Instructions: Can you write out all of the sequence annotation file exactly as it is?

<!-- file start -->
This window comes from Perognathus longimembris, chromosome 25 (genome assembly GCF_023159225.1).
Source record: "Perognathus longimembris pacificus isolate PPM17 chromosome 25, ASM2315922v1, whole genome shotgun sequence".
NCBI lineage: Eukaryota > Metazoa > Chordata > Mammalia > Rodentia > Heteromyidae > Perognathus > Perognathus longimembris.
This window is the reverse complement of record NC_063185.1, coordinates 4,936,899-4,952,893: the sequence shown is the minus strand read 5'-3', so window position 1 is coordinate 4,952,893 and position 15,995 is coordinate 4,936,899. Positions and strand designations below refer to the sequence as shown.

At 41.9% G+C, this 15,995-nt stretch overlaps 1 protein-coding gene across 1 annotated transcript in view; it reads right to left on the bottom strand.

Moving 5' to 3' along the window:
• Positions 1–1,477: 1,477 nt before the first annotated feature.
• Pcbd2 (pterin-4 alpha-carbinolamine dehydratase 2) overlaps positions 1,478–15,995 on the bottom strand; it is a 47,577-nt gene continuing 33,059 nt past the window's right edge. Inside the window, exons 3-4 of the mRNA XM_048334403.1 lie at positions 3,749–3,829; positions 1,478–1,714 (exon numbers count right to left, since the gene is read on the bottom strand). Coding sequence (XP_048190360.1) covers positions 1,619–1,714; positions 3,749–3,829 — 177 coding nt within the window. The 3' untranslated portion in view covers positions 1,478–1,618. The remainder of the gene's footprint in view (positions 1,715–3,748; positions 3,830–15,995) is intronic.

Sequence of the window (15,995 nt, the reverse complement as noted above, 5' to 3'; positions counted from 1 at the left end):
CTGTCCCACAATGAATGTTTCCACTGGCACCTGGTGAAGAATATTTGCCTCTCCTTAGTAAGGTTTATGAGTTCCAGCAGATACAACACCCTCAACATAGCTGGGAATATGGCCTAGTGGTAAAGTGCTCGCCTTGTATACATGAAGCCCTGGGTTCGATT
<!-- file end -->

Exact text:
This window comes from Perognathus longimembris, chromosome 25 (genome assembly GCF_023159225.1).
Source record: "Perognathus longimembris pacificus isolate PPM17 chromosome 25, ASM2315922v1, whole genome shotgun sequence".
NCBI lineage: Eukaryota > Metazoa > Chordata > Mammalia > Rodentia > Heteromyidae > Perognathus > Perognathus longimembris.
This window is the reverse complement of record NC_063185.1, coordinates 4,936,899-4,952,893: the sequence shown is the minus strand read 5'-3', so window position 1 is coordinate 4,952,893 and position 15,995 is coordinate 4,936,899. Positions and strand designations below refer to the sequence as shown.

At 41.9% G+C, this 15,995-nt stretch overlaps 1 protein-coding gene across 1 annotated transcript in view; it reads right to left on the bottom strand.

Moving 5' to 3' along the window:
• Positions 1–1,477: 1,477 nt before the first annotated feature.
• Pcbd2 (pterin-4 alpha-carbinolamine dehydratase 2) overlaps positions 1,478–15,995 on the bottom strand; it is a 47,577-nt gene continuing 33,059 nt past the window's right edge. Inside the window, exons 3-4 of the mRNA XM_048334403.1 lie at positions 3,749–3,829; positions 1,478–1,714 (exon numbers count right to left, since the gene is read on the bottom strand). Coding sequence (XP_048190360.1) covers positions 1,619–1,714; positions 3,749–3,829 — 177 coding nt within the window. The 3' untranslated portion in view covers positions 1,478–1,618. The remainder of the gene's footprint in view (positions 1,715–3,748; positions 3,830–15,995) is intronic.

Sequence of the window (15,995 nt, the reverse complement as noted above, 5' to 3'; positions counted from 1 at the left end):
CTGTCCCACAATGAATGTTTCCACTGGCACCTGGTGAAGAATATTTGCCTCTCCTTAGTAAGGTTTATGAGTTCCAGCAGATACAACACCCTCAACATAGCTGGGAATATGGCCTAGTGGTAAAGTGCTCGCCTTGTATACATGAAGCCCTGGGTTCGATT